Hypertension is a common cause of vision changes and loss and increased risk for damage to the brain, kidneys, and heart.1-4 Ocular lesions are often an initial clinical sign (see Diagnosing & Treating Hypertension).
Following are the 5 most common ophthalmic sequelae of systemic hypertension in the author’s experience.
1. Decreased Vision/Blindness
Decreased or altered vision, vision disturbance, and sudden blindness are emergencies. Patients with systemic hypertension may exhibit initial clinical signs of acute vision loss with varying degrees of mydriasis (Figures 1 and 2), negative or incomplete pupillary light reflexes, negative to varying degrees of light perception, and/or reduced ability to navigate a maze test or recognize humans.5 Systemic hypertension can cause visual disturbance or acute blindness from intraocular hemorrhage, subretinal edema, retinal detachment, or secondary glaucoma.1,6,7
Fixed, dilated pupil (common secondary to systemic hypertension) and subsequent serous retinal detachment in a cat
Differential diagnoses for changes in vision are old age, corneal disease, uveitis, cataracts, glaucoma, progressive retinal atrophy (dogs; less common in cats), retinal detachment, retinal edema, sudden acquired retinal degeneration (dogs), and optic nerve or intracranial disease.5 Common causes of vision loss in cats are uveitis, corneal disease, cataracts, glaucoma, retinal degeneration, retinal detachment, retinal edema, and optic nerve and intracranial disease.
2. Retinal Hemorrhage
Retinal hemorrhage is a common sequela to hypertension.1 Hemorrhages may be focal, multifocal, or large hemorrhagic subretinal areas (Figures 3 and 4). The mechanism is related to arteriolar vascular permeability changes.8,9 Autoregulatory mechanisms cause initial vasoconstriction, followed by possible arteriole lumen occlusion and ischemic necrosis. Increased vascular permeability can affect the choroid and cause subretinal fluid and retinal detachment.8,9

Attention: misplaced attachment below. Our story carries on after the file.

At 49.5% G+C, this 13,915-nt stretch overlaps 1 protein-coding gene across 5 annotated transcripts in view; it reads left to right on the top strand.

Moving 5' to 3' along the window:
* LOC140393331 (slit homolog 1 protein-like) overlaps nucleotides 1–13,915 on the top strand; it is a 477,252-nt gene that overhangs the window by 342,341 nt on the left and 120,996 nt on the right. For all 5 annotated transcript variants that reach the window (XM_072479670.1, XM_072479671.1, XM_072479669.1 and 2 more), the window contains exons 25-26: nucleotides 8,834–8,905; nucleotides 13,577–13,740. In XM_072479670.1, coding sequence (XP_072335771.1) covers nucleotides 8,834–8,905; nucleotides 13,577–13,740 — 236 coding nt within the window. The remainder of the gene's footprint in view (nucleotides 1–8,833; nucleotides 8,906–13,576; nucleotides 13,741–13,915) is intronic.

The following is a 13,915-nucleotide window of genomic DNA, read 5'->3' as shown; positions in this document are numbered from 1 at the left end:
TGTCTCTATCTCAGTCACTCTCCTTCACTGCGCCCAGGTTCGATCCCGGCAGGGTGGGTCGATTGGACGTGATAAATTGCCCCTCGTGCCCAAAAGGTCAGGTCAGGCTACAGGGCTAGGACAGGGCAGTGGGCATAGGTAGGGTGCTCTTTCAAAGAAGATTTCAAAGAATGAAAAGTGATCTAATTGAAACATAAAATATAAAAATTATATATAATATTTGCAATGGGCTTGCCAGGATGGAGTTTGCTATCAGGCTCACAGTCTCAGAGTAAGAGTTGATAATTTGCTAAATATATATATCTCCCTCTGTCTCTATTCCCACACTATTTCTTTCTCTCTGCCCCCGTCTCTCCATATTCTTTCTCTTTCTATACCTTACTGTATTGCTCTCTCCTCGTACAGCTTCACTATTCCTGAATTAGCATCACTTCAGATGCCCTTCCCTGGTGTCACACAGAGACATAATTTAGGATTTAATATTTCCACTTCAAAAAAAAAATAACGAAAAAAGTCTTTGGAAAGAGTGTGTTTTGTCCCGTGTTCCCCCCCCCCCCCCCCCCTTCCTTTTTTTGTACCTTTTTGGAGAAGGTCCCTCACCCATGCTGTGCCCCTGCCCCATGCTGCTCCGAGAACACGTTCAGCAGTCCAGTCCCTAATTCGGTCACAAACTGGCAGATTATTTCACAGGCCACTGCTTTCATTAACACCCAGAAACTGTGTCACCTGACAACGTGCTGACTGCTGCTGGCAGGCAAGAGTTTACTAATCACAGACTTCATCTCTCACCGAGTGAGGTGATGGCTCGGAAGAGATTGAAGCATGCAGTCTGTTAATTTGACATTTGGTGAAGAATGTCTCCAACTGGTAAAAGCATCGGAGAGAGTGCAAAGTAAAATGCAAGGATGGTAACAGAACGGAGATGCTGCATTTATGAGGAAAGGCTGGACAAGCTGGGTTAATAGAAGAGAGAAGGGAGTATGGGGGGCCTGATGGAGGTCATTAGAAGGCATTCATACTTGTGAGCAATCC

Fresh, characteristic keel-boat–shaped preretinal hemorrhages (arrows) between the retina and vitreous humor secondary to systemic hypertension in a dog
Multifocal retinal hemorrhages of varying shapes in the tapetum secondary to systemic hypertension in a dog
Retinal hemorrhages are also common with other conditions (eg, trauma, infectious disease, coagulopathy, neoplasia, diabetes, congenital disorders) that cause vasculitis, as well as hyperviscosity syndrome.8 In dogs, tick-borne diseases are infectious agents that can be associated with retinal hemorrhage.8
Differential diagnoses for retinal hemorrhage are coagulopathy, infectious disease, neoplasia, trauma, congenital disorders, and hyperviscosity syndrome secondary to multiple myeloma.
3. Hyphema/Intraocular Hemorrhage
Hyphema is a classification of intraocular hemorrhage that refers to a collection of erythrocytes in the anterior chamber (Figures 5 and 6). Intraocular hemorrhage can develop with any systemic condition that affects the vasculature of intraocular structures and can occur in the anterior chamber, surface of the iris, vitreous cavity, retina, choroid, supra- or subchoroidal space, and around or on the optic disc. Blood accumulates in the anterior chamber or vitreous humor due to disruption of the iris or ciliary body vessels in response to sustained systemic hypertension. Altered permeability of the uveal vasculature (iris, ciliary body, choroid) may then lead to intraocular hemorrhage,8,9 which may be visualized as a few strands of blood in the anterior chamber or on the iris surface, partial or complete hyphema in the anterior chamber, focal or large areas of vitreal hemorrhage, or retinal hemorrhage. Hemorrhage may be substantial and obscure large areas of the fundus, depending on chronicity and severity of systemic hypertension.
Ventral anterior chamber hyphema secondary to hypertension in a dog
Progressing hyphema secondary to hypertension in a dog that obscures intraocular structures